This debut self-help book encourages empathy, financial stability, and self-confidence.
Alimam, born in 1961, was raised in Sudan. In 1997, he moved to Denver, where he initially worked as an airport security screener and cabdriver. This book originated, he explains, after he got his MBA in accounting in 2004 and failed to find work in his field. “That situation led me to embark on a healing journey, as an attempt to protect myself against breakdown,” he writes. Through reading self-help books and mulling his own experiences, he progressed from depression to gratitude for the life he has. In 52 short thematic chapters—the work could easily lend itself to weekly devotional use—Alimam discusses what he’s learned, including understanding the value of forgiveness and relinquishing control to God, and how to develop proper self-love. The author and his family have experienced Islamophobia in America, yet he is determined not to take it personally but to forgive the slights, whether accidental or deliberate, as they often result from ignorance. “Compassion is the life line that connects all people,” he asserts, so it’s important to resist the urge to brand people and instead recognize that everyone contributes in different ways. The author affirms the eternal existence of the spirit, and though he’s coming from a Muslim point of view, his religious references—to Adam and Eve and to a story of the Prophet Muhammad’s that resembles that of the Samaritan woman—should resonate with readers of other faiths, too. Being prudent about possessions and money is a major theme that recurs in multiple chapters, with personal anecdotes reinforcing his lessons. The advice in Chapters 26 and 41 stands out: “Make Your Hay Earlier” (don’t wait until retirement to enjoy life) and “Don’t Preach Hate.” A section on defeating procrastination and perfectionism and another giving 10 tips for combating insecurity are additional highlights. But the book is let down by its awkward, non-colloquial phrasing (for example, “despoiling comfort zone”; “He may act in heat but cooler later”; “glutenous people”), subject–verb agreement issues (“when that money go away”; “Before it fly away and forever”), and typos (“planing” for planning; “honoring our gusts” for guests). This means that some would-be profound aphorisms fall flat.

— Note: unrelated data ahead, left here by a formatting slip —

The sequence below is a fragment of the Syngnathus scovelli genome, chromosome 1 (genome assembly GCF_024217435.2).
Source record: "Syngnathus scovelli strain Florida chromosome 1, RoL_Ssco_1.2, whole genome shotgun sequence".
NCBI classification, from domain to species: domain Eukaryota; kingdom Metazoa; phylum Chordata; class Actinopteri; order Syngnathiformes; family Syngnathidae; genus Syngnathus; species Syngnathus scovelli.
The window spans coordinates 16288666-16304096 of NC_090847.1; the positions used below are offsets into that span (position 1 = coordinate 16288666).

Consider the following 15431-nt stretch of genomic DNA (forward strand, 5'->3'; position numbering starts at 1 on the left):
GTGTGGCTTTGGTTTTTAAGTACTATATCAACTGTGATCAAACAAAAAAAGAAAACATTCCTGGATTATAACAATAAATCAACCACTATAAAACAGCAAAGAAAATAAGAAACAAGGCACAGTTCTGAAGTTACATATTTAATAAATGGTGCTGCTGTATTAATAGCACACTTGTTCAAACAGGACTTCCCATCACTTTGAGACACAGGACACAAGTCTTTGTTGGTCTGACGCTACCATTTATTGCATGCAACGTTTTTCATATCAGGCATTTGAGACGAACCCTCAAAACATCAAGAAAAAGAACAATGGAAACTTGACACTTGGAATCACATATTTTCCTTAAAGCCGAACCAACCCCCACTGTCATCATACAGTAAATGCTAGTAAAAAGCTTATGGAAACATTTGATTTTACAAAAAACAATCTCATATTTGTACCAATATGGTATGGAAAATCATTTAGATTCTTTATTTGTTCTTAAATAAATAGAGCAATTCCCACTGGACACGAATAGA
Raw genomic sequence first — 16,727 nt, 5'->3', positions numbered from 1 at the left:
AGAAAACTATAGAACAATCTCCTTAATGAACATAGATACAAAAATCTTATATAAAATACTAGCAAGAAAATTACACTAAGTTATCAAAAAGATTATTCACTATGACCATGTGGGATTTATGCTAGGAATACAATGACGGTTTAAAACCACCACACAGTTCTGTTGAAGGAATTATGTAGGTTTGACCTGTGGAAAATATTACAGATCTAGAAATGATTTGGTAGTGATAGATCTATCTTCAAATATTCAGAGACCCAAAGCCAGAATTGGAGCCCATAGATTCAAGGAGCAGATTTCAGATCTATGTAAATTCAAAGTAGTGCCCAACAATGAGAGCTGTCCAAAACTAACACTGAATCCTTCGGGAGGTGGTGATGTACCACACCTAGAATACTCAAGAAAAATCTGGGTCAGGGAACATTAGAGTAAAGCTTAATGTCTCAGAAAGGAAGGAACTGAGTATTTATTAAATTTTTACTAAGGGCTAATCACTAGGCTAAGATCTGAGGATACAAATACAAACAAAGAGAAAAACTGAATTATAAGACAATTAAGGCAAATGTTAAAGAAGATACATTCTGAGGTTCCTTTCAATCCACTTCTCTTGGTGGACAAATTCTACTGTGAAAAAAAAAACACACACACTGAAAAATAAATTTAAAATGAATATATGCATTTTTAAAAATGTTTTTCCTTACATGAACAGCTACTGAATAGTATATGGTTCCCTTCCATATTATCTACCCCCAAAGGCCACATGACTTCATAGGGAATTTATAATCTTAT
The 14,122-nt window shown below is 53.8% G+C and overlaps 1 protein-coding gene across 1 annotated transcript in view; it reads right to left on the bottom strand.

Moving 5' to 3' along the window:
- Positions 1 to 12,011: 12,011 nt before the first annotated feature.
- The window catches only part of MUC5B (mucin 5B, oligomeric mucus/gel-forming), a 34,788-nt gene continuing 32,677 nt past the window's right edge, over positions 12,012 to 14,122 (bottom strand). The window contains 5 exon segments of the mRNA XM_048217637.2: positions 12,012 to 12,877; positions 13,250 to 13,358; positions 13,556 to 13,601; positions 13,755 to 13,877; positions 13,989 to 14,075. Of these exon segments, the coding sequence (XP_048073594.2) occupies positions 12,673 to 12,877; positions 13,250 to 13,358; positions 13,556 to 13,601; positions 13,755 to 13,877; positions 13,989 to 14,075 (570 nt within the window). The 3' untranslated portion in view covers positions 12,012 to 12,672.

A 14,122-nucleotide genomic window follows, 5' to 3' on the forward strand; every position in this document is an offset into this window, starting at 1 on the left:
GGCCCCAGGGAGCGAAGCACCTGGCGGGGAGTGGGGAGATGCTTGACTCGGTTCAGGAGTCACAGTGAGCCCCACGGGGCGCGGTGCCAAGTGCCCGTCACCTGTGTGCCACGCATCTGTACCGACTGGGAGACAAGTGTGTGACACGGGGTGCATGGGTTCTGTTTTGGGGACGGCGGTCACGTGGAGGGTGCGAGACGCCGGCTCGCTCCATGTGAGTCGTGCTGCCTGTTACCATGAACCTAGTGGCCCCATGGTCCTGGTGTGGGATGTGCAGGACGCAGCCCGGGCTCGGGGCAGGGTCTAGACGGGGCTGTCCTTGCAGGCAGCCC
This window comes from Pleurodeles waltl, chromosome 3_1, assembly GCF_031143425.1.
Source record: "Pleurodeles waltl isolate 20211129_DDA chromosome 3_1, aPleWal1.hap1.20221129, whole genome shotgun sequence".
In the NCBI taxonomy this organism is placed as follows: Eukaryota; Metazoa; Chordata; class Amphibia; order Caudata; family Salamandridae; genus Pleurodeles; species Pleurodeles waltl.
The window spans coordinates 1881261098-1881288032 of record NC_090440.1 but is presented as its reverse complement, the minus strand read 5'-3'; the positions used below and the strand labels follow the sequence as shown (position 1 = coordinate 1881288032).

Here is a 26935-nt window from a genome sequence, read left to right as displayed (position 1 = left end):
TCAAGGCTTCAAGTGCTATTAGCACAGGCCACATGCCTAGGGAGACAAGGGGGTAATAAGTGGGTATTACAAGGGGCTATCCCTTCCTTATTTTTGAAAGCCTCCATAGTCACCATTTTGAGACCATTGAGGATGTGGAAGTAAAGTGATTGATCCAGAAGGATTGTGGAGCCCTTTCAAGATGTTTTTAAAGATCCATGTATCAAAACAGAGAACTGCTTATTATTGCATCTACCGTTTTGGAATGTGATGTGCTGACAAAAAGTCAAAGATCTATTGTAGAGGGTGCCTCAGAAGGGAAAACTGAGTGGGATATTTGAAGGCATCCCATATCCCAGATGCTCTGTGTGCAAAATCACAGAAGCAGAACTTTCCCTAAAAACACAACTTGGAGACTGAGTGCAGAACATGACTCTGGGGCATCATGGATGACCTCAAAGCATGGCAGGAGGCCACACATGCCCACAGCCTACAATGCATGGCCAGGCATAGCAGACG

While the writing quality remains uneven, this book deftly mixes autobiography and advice.